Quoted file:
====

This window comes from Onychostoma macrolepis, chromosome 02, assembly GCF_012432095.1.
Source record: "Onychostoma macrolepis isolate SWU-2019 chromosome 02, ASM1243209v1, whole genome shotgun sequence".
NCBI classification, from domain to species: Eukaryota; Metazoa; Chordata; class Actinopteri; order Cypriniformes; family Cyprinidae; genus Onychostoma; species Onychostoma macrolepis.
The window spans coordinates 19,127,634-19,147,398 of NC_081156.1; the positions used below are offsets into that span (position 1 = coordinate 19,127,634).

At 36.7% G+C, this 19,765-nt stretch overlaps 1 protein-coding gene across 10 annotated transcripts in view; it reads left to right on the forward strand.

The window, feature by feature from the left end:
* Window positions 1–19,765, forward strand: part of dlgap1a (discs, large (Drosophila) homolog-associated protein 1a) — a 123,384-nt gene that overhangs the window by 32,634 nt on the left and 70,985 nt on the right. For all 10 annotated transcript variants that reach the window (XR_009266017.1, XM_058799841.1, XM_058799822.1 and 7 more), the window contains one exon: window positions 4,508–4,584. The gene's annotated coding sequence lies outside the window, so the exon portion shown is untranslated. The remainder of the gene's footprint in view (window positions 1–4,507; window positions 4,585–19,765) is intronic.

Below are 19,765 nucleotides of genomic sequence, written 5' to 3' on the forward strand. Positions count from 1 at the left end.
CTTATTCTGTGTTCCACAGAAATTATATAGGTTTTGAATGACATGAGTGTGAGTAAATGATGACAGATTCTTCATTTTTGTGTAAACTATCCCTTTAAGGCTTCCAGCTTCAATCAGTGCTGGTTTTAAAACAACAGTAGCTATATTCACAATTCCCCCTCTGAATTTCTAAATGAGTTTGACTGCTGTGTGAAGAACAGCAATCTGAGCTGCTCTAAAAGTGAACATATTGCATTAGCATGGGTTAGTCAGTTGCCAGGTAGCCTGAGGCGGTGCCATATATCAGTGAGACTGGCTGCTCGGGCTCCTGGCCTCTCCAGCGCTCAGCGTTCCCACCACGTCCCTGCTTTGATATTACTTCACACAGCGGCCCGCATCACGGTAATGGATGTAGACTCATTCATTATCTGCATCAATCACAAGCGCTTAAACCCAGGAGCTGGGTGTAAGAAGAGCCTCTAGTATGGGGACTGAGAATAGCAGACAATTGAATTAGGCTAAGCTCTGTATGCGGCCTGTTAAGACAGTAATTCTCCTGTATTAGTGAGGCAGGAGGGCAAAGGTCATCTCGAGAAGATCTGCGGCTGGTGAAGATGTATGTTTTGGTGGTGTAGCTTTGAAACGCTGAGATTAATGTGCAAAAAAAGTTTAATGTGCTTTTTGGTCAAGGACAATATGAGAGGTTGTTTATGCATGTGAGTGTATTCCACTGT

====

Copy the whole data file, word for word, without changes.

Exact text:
This window comes from Onychostoma macrolepis, chromosome 02, assembly GCF_012432095.1.
Source record: "Onychostoma macrolepis isolate SWU-2019 chromosome 02, ASM1243209v1, whole genome shotgun sequence".
NCBI classification, from domain to species: Eukaryota; Metazoa; Chordata; class Actinopteri; order Cypriniformes; family Cyprinidae; genus Onychostoma; species Onychostoma macrolepis.
The window spans coordinates 19,127,634-19,147,398 of NC_081156.1; the positions used below are offsets into that span (position 1 = coordinate 19,127,634).

At 36.7% G+C, this 19,765-nt stretch overlaps 1 protein-coding gene across 10 annotated transcripts in view; it reads left to right on the forward strand.

The window, feature by feature from the left end:
* Window positions 1–19,765, forward strand: part of dlgap1a (discs, large (Drosophila) homolog-associated protein 1a) — a 123,384-nt gene that overhangs the window by 32,634 nt on the left and 70,985 nt on the right. For all 10 annotated transcript variants that reach the window (XR_009266017.1, XM_058799841.1, XM_058799822.1 and 7 more), the window contains one exon: window positions 4,508–4,584. The gene's annotated coding sequence lies outside the window, so the exon portion shown is untranslated. The remainder of the gene's footprint in view (window positions 1–4,507; window positions 4,585–19,765) is intronic.

Below are 19,765 nucleotides of genomic sequence, written 5' to 3' on the forward strand. Positions count from 1 at the left end.
CTTATTCTGTGTTCCACAGAAATTATATAGGTTTTGAATGACATGAGTGTGAGTAAATGATGACAGATTCTTCATTTTTGTGTAAACTATCCCTTTAAGGCTTCCAGCTTCAATCAGTGCTGGTTTTAAAACAACAGTAGCTATATTCACAATTCCCCCTCTGAATTTCTAAATGAGTTTGACTGCTGTGTGAAGAACAGCAATCTGAGCTGCTCTAAAAGTGAACATATTGCATTAGCATGGGTTAGTCAGTTGCCAGGTAGCCTGAGGCGGTGCCATATATCAGTGAGACTGGCTGCTCGGGCTCCTGGCCTCTCCAGCGCTCAGCGTTCCCACCACGTCCCTGCTTTGATATTACTTCACACAGCGGCCCGCATCACGGTAATGGATGTAGACTCATTCATTATCTGCATCAATCACAAGCGCTTAAACCCAGGAGCTGGGTGTAAGAAGAGCCTCTAGTATGGGGACTGAGAATAGCAGACAATTGAATTAGGCTAAGCTCTGTATGCGGCCTGTTAAGACAGTAATTCTCCTGTATTAGTGAGGCAGGAGGGCAAAGGTCATCTCGAGAAGATCTGCGGCTGGTGAAGATGTATGTTTTGGTGGTGTAGCTTTGAAACGCTGAGATTAATGTGCAAAAAAAGTTTAATGTGCTTTTTGGTCAAGGACAATATGAGAGGTTGTTTATGCATGTGAGTGTATTCCACTGT